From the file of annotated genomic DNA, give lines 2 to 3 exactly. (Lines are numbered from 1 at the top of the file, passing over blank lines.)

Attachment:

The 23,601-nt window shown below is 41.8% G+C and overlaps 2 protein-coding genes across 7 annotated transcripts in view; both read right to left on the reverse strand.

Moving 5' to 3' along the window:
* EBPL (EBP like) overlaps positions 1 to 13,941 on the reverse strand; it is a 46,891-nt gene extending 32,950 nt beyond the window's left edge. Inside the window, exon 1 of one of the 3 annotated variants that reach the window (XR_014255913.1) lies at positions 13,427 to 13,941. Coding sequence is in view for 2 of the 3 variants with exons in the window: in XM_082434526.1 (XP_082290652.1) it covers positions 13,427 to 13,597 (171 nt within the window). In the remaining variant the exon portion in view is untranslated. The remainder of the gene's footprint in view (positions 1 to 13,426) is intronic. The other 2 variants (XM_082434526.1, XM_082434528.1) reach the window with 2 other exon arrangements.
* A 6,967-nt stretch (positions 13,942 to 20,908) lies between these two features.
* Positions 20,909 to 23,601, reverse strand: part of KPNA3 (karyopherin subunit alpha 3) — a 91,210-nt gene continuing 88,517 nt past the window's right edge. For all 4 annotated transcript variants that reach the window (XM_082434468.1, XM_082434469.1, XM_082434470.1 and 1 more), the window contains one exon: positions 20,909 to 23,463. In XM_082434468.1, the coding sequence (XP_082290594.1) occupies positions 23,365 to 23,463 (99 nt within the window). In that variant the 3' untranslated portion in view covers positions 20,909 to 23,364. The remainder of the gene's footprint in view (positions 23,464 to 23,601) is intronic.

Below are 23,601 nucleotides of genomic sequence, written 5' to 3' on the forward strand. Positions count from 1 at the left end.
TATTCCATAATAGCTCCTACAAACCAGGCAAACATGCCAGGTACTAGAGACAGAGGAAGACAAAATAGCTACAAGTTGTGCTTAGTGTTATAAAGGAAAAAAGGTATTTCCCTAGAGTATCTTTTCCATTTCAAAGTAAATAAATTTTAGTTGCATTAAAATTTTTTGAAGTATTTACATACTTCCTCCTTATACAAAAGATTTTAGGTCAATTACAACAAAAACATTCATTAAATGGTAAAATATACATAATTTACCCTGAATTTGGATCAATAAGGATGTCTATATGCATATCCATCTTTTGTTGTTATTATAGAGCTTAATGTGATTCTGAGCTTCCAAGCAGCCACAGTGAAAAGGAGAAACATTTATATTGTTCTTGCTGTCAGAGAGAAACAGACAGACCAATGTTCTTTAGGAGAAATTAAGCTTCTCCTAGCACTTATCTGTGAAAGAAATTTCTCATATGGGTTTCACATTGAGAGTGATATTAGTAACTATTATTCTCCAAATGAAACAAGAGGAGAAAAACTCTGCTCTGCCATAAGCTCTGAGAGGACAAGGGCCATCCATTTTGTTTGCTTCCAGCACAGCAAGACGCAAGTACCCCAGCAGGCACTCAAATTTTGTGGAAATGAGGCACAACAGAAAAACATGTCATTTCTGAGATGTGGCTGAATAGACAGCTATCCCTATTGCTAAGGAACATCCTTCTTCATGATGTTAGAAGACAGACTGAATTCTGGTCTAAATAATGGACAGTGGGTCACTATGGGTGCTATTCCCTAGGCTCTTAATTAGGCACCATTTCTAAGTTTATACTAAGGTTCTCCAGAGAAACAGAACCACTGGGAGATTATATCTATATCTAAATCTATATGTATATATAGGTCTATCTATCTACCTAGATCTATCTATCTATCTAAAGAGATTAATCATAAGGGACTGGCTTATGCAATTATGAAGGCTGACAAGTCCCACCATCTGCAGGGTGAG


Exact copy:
Moving 5' to 3' along the window:
* EBPL (EBP like) overlaps positions 1 to 13,941 on the reverse strand; it is a 46,891-nt gene extending 32,950 nt beyond the window's left edge. Inside the window, exon 1 of one of the 3 annotated variants that reach the window (XR_014255913.1) lies at positions 13,427 to 13,941. Coding sequence is in view for 2 of the 3 variants with exons in the window: in XM_082434526.1 (XP_082290652.1) it covers positions 13,427 to 13,597 (171 nt within the window). In the remaining variant the exon portion in view is untranslated. The remainder of the gene's footprint in view (positions 1 to 13,426) is intronic. The other 2 variants (XM_082434526.1, XM_082434528.1) reach the window with 2 other exon arrangements.